Wednesday, March 29, 2017

Well, that was fun...

I have been working a lot lately getting ready for a big seminar I was doing and great event called RaceMania.  Its a blast, but, I needed a reboot, so Rosemary told me to go fishing yesterday afternoon.  One of the good things of self employment - I can do things like that :).

About the only game in town right now is the Swift River tailwater.  It's my old stomping grounds, and I was really excited to get out.

Always enjoy this descent.  Heading into the Millers River Valley - who said MA is flat :)

Easy on me MA SPD - I realize these on road pic's are not the best... That said, this view towards my hometown, looking across Quabbin Valley, that hump you can see is the Prescott Peninsula, beyond it, Petersham MA - greatest place on earth.

Trying to keep this, my first bow of the day, wet... amazed how it blends into the river...

Now, here's the cool thing.  I caught a lot of rainbows.  One brown.  When I started out, the weather was mid-upper 30's and damp.  I picked up a few on #22 tan thread midges with olive wire rib.  I noticed the "Infamous" Y pool only had one guy and figured I would fish it.  Rarely do I, because it's normally packed with about 5-10 people... and well, there is other water with fish!

As I approach, I realize there were a few guys on the rocks on the far shore, so I made 4 folks.  But one guy was leaving, so I just slid into a spot I've literally not fished in years (not the pool, the position in it) on the north edge, kind of between the two main current's flowing into it.  Started out midging... but, in the last few years, age or impatience has caused me to not want to get much below a 24.  I just dont find it that fun dealing with the tackle needed to do that, nor the length of fight I need to put the fish through.  It's certainly it's own art, and if you love it, have at it... Just not for me at this point.  Add that to the contrarian in me, the part of me that likes to fish #6 cherynobyl ants in while others are trying to deal with #30 shuttle cocks or mole flies on this river... and well... big won out.

Despite having my 11 foot #4 nymph rod in hand, I swapped out to 5X flouro, dug out the biggest flies I had with me (first was a brown version of my "Ugly Damsel" which was on a #6 streamer hook), I got about 5 on that swinging it, and dredging bottom with it.  Every fish made me giggle - knowing the guys that had just left were talking about fishing 7-8x, and complaining that they thought their #30's were to small.  I mean c'mon - slugging meat and catching when others are "matching the midge hatch" is pretty awesome.

Oh, that's another cool thing, everyone cleared out, and I had the river to myself - that said, I was as voluntarily close to hypothermia as I could get most of the time. If you have fished the swift, you know it's rare to be alone... It's even more rare to have the Y pool to yourself.  Only one other time do I recall that, and it was a 20 degree winter day - had to look back in my old notes to find that.  So, I've fished that river 30~ years and only had 2 days where I had it to myself.  I guess a cold, pouring rain, random March Tuesday is the ticket :)!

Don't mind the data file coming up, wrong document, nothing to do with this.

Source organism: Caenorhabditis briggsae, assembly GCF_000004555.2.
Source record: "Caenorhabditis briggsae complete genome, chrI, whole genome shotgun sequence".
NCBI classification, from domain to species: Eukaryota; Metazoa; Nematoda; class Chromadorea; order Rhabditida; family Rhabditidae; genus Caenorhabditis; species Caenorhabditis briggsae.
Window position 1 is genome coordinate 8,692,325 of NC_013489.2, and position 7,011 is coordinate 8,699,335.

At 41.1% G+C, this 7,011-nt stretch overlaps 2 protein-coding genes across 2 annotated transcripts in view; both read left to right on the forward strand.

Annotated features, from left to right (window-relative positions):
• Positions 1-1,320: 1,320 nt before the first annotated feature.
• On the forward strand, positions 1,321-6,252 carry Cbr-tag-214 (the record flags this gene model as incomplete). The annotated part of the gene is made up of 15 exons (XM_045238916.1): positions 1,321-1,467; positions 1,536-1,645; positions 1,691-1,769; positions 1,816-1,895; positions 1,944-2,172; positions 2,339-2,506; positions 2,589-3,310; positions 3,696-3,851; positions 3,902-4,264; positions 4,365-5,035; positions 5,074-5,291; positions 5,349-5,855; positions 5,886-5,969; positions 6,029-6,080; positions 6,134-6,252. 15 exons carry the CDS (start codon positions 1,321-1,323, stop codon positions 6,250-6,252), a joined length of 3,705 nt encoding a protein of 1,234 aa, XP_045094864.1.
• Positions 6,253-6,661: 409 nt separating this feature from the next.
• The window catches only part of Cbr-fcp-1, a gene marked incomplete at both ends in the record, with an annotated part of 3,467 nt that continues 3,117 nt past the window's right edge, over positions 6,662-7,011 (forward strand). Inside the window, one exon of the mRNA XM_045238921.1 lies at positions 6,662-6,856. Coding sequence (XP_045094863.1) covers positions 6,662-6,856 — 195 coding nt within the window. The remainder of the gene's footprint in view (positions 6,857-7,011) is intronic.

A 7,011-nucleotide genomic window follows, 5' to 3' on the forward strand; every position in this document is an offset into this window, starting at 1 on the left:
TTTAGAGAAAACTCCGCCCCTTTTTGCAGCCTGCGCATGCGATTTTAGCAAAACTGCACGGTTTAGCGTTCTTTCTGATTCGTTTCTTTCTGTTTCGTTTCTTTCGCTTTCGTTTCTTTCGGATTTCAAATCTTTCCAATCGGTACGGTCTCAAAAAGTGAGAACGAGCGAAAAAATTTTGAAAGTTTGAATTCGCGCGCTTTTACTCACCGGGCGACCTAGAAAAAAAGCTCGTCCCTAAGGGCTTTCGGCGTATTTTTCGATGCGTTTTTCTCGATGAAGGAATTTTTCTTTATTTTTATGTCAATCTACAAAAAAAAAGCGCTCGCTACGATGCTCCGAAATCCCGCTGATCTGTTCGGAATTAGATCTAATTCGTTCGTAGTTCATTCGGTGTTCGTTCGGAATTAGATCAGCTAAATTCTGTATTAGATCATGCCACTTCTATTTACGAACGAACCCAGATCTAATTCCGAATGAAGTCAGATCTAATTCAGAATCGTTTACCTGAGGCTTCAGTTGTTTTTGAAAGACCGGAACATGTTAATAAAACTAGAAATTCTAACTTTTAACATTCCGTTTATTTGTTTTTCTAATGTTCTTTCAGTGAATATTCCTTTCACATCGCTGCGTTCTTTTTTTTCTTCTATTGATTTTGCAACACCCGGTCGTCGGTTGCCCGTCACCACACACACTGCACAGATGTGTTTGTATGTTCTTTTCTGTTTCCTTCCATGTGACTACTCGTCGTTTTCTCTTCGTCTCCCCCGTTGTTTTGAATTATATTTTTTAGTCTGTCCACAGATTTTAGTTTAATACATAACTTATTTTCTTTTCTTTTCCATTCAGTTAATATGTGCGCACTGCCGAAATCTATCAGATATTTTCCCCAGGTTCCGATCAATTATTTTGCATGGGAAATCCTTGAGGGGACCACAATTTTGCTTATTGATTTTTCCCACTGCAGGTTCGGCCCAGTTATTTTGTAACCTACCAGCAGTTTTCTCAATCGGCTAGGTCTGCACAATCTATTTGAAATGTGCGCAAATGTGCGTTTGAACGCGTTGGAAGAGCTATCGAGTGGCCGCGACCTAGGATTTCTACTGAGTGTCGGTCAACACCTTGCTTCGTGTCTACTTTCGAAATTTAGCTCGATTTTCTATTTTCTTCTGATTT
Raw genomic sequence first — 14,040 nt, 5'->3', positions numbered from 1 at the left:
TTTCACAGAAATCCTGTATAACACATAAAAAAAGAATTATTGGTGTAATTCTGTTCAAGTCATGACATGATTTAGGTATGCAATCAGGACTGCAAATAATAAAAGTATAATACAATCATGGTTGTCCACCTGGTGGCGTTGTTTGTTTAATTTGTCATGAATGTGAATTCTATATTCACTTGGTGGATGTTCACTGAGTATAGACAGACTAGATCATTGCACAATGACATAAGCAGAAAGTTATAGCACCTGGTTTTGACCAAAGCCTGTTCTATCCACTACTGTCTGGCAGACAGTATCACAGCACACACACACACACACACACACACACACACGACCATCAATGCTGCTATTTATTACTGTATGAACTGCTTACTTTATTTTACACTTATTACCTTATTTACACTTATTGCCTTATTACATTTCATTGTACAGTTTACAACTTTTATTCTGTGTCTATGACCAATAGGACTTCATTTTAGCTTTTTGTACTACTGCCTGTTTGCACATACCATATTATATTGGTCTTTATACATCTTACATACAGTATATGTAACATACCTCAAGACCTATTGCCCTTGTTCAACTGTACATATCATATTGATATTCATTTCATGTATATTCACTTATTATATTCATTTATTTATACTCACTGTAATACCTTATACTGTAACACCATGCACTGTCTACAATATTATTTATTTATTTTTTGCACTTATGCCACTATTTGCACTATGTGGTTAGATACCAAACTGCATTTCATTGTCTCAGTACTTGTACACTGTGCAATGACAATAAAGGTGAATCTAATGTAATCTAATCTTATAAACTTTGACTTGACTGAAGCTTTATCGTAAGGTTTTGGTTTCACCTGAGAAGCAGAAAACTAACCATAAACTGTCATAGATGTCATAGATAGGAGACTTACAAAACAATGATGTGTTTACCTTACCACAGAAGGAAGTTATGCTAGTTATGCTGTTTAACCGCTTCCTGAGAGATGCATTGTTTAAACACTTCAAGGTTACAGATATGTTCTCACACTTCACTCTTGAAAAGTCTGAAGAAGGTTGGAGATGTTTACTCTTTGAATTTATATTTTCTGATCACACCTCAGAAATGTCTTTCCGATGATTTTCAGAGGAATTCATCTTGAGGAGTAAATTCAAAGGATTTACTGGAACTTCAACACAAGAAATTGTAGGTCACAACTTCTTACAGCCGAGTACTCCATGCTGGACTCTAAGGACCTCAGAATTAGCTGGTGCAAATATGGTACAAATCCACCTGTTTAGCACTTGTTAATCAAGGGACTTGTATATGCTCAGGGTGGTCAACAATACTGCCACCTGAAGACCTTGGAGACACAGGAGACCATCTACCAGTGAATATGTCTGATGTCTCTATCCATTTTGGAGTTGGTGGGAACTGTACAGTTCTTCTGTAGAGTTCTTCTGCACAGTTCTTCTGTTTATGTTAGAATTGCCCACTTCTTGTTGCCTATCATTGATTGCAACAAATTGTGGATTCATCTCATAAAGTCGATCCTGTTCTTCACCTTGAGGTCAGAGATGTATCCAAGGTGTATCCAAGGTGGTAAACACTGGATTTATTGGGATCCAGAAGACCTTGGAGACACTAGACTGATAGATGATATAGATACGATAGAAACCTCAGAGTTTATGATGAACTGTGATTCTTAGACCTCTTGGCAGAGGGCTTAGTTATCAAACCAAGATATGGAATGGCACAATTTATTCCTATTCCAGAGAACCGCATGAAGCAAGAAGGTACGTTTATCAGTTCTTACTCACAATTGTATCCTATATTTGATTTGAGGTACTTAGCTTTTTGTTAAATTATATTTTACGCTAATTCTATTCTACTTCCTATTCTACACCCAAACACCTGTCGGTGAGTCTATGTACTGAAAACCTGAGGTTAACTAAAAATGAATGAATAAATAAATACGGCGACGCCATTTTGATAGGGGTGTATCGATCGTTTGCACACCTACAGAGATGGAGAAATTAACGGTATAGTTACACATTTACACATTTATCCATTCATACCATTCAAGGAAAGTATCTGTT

I'd forgotten my gloves and hat and my rain coat was soaked through (as was I) which resulted in the heavy, cold rain sending an Icy chill that took a large decaf Dunkins coffee and hour car ride with the heater on blast home to start warming up again!  That's why only 1 pic.  Point blank, I could barely hold my phone and didnt want to drop it in the drink to test out whether the Samsung S7 really is water resistant to 5 feet...

This is a great book.  I've read it many times.  It's not a joke, it's literally been referenced in peer reviewed papers in many areas of study.  Yesterday reminded me of something that's repeated a lot over the years while  fishing.  Sometimes, whats "supposed" to work... is what you have to do.  But often, our bias of what we should do confirms a reality that does not have to be there.  I mean, 10 years ago, tossing a 7" streamer for trout anywhere would have been nearly insane, today, it happens some what commonly.

Believed best practice on the swift is to fish small, skinny flies most of the time, and in summer you may luck out with a sulpher hatch or BWO's or something.  late summer terrestrials come to play.  But overall, small, skinny flies are the deal.

Bullshit.  (not being crass, just trying to hit confirmation bias out of each of us).

It wont always work, but sometimes you can find success doing something very different.  Yesterday, I started with  that #6, when a big trout broke me off, I rummaged through and found a #1 cone head beast of a streamer I carry for a different local river.  This thing was thumb thick with a 4" long rabbit strip tail.  It's big, thick, ugly... and I caught a ton of trout on it.

If you are confronted with a challenge, and you feel yourself wondering what to do, dont get down.  Acknowledge that thought/feeling, get curious about it, and expand your views - looking at possibilities.  If it helps, take a beginners mind to it, by "pretending" you have no clue, like you are a kid seeing this for the first time.

Dont let YOUR history (or others view of history) ruin your ability to adapt, adjust and grow with things.

Have fun out there!


  1. Will, Mass. is definitely not flat I can attest to that.
    Gorgeous rainbow looks almost wild.

    1. He looks that way from above Alan... But the tail wear and pectoral wear suggest otherwise... Really pretty coloration regardless.

  2. Great post! Always pays to try and be different and catch the fish off guard.